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12 Star Wars facts from a galaxy far, far away

On 25 May 1977, a small budget science fiction movie by a promising director premiered on less than 50 screens across the United States and immediately became a cultural phenomenon. Star Wars, George Lucas’ space opera depicting the galactic struggle between an evil Empire and a scrappy group of rebels, became the highest-grossing movie of the year and changed the course of movie history and American pop culture.

On a budget of $11 million, Star Wars garnered 10 Academy Award nominations (winning 6 plus a Special Achievement Oscar), changed how films were marketed and merchandized, revolutionized special effects, and spawned a franchise of movies – an original trilogy, a prequel trilogy, and a sequel trilogy/series of spinoff films currently in progress – that altogether have grossed over $7 billion. For many, Star Wars is the epitome of the science fiction genre, appealing to diehard fans and mainstream audiences alike, and its characters, music, and quotes have entered the collective pop cultural zeitgeist. To celebrate one of the most influential and beloved movies in history, we’ve assembled some fascinating Star Wars facts:

1. Star Wars was among the first 25 films to be inducted into the Library of Congress’ National Film Registry in 1989.

2. Peter Cushing (who played the calculating Grand Moff Tarkin) wore carpet slippers in most of his scenes as his boots were too small, a fact that puts his dastardly act of ordering the destruction of Alderaan in a new light.

3. Star Wars’ most famous phrase, “May the Force be with you,” became a police recruiting slogan in 1970s’ England.

4. Ronald Reagan’s “Strategic Defense Initiative” was nicknamed Star Wars, as it was planned as a defense against a hypothetical Soviet missile attack from the vantage point of space. It was scrapped in 1993 due to the end of the Cold War, after costing the US government $30 million.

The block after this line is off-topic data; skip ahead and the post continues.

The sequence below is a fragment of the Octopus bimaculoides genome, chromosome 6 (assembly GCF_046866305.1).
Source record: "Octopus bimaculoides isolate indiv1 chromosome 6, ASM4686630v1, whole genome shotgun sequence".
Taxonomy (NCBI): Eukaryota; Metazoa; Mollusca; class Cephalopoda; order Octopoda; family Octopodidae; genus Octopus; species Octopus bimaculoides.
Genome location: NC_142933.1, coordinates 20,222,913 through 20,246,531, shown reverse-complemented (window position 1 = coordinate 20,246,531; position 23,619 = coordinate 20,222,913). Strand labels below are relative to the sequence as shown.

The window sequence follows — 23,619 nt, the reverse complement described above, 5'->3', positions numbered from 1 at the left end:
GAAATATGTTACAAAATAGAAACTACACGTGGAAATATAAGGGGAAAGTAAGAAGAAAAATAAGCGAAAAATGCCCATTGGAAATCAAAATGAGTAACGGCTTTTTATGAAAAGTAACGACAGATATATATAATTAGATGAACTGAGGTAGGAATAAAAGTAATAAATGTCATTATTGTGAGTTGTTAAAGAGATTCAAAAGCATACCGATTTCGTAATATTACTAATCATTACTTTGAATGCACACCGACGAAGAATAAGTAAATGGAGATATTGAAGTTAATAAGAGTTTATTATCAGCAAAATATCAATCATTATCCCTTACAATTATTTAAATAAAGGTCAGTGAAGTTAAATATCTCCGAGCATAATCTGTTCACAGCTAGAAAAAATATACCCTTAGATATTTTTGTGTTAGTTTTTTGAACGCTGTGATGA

5. Leigh Brackett, famed screenwriter of the Howard Hawks noir film The Big Sleep, wrote an early draft of the first Star Wars sequel, The Empire Strikes Back, which drew upon her science fiction novels such as The Sword of Rhiannon. She died in 1978 and never saw the completed, re-written film, which premiered in 1980.

Statue of Atlas (with a passing resemblence to George Lucas) holding the Death Star. Pazo de Bendaña, Toural, Santiago de Compostela. Photo by Toural Imperial, added by Amio Cajander, CC BY 2.0 via Wikimedia Commons.

6. Record producer Meco Monardo reworked John Williams’ main theme as well as the Cantina Band music into a disco track that spent 2 weeks at the top of US music charts in 1977.

7. Acclaimed Academy Award-winner Alec Guinness (Obi-Wan Kenobi) once made a small boy cry when he traded an autograph for a promise that the young fan would never see Star Wars again. Guinness was embarrassed that he was famous for what he believed to be a banal reason.

8. George Lucas drew on the Westerns of John Ford and the samurai films of Akira Kurosawa for the themes and aesthetics of his film, especially Kurosawa’s 1958 classic, The Hidden Fortress. The theories and works of mythologist Joseph Campbell also served as a major influence, which were later presented to the general public in a seminal 6-part television series with Bill Moyers titled The Power of Myth.

9. In 1970, only 5% of all films were science fiction, but by 1980, this figure reached 35%, in large part due to the success of Star Wars and contemporary films such as Close Encounters of the Third Kind.

10. The hologram message of Princess Leia that R2D2 plays for Luke (”Help me, Obi-Wan Kenobi. You’re my only hope.”) was the first-well known instance of using a 3-D projection for communication in a film. Most previous science fiction movies and television shows like Star Trek had used communication devices that resembled telephones or televisions. Forbidden Planet from 1956 was an early example that used holograms.

11. Fittingly, with Lucas’ affinity for myth and allegory, the names of many of the main Star Wars characters have symbolic meaning. Darth Vader evokes “death invader” but actually means “dark father,” whereas Luke Skywalker’s name comes from the Greek “leukos,” meaning light. Obi-Wan Kenobi’s name has Japanese influence, and rogue Han Solo’s name confirms that he is a loner.

12. The action figure was popularized by Star Wars in the late 1970s and the toy industry never looked back. The Star Wars franchise itself has grossed billions of dollars in themed merchandise since the first film’s premiere.

Featured Image credit: model of R2D2 at Star Wars Exhibitition Argentina, FAIL, July 2009. Roger Schultz, CC BY 2.0 via flickr.

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